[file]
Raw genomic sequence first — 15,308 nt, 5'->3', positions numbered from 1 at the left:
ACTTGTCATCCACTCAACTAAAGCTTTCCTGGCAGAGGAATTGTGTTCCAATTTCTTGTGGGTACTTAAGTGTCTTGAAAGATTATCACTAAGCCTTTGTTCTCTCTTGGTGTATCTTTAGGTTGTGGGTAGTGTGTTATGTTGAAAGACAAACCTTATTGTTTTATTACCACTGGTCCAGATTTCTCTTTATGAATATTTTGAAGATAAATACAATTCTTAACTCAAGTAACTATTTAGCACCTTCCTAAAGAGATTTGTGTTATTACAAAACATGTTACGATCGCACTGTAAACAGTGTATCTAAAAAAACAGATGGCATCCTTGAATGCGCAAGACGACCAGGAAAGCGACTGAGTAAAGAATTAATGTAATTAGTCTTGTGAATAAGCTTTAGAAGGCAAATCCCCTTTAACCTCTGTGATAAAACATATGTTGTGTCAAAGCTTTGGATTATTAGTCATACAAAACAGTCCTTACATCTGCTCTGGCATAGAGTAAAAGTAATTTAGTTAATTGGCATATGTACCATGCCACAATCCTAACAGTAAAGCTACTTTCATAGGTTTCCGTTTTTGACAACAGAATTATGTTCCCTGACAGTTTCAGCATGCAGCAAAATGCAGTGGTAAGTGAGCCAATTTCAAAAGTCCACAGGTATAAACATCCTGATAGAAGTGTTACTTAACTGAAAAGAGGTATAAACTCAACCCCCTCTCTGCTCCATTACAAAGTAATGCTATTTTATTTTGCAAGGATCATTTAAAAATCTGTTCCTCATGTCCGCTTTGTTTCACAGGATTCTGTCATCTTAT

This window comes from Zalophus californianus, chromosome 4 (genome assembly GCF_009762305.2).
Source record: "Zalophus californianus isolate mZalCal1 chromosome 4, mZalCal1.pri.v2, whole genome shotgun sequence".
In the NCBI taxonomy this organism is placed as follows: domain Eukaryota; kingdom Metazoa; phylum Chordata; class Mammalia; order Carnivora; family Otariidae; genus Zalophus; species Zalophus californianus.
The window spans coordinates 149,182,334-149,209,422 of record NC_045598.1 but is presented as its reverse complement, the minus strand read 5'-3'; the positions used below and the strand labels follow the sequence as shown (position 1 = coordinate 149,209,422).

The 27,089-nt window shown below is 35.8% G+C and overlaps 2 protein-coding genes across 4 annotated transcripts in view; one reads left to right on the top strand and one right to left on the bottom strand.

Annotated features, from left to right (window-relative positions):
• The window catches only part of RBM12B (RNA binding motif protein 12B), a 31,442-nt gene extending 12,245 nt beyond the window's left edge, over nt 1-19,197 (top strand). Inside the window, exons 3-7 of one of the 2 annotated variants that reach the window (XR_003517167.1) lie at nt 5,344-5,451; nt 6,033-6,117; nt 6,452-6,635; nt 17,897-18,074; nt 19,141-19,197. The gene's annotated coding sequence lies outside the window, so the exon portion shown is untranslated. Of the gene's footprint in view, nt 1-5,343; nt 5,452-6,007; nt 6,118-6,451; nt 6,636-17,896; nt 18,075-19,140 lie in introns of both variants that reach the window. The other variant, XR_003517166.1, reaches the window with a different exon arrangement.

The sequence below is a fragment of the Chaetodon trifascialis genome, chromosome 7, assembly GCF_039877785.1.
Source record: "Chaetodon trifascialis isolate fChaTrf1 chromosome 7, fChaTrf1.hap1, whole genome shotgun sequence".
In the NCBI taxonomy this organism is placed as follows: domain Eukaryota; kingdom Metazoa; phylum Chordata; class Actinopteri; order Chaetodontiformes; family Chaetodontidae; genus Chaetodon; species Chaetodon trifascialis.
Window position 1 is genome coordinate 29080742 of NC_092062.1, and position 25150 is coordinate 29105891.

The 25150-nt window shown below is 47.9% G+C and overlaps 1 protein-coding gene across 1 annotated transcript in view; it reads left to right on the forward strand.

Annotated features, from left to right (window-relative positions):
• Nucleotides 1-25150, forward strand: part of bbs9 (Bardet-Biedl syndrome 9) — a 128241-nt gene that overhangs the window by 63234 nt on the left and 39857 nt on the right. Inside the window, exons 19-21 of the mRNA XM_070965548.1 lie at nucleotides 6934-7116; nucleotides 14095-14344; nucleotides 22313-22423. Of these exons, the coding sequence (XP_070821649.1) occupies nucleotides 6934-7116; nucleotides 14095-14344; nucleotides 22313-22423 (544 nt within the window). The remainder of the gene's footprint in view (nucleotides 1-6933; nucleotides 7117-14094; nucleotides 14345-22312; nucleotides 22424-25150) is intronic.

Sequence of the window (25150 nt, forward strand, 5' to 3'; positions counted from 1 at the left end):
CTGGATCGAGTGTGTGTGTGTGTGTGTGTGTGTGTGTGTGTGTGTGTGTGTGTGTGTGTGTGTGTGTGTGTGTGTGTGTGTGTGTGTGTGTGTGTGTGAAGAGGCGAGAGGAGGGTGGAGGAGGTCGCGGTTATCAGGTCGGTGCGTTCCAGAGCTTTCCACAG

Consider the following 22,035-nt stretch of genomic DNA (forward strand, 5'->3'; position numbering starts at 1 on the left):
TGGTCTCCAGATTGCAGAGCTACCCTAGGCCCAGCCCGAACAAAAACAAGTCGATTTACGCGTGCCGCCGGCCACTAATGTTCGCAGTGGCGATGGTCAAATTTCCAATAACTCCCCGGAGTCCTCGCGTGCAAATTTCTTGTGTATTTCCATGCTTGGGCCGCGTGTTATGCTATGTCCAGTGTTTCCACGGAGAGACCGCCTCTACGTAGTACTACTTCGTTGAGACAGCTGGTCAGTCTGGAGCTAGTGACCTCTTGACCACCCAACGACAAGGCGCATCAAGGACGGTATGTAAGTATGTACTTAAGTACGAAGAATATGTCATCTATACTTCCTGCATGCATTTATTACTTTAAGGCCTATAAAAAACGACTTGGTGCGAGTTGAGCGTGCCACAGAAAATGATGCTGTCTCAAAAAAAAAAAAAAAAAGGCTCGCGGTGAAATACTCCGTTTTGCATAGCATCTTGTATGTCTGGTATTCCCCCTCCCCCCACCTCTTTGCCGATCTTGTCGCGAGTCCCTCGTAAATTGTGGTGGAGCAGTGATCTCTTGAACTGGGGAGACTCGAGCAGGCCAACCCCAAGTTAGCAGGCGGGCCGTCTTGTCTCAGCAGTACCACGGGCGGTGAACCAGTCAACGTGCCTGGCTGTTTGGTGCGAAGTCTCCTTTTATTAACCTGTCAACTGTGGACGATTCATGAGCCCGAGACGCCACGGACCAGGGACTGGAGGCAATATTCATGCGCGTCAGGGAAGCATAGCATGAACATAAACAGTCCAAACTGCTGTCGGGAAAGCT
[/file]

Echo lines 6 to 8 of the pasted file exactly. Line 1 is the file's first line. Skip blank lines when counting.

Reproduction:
The window spans coordinates 149,182,334-149,209,422 of record NC_045598.1 but is presented as its reverse complement, the minus strand read 5'-3'; the positions used below and the strand labels follow the sequence as shown (position 1 = coordinate 149,209,422).

The 27,089-nt window shown below is 35.8% G+C and overlaps 2 protein-coding genes across 4 annotated transcripts in view; one reads left to right on the top strand and one right to left on the bottom strand.

Annotated features, from left to right (window-relative positions):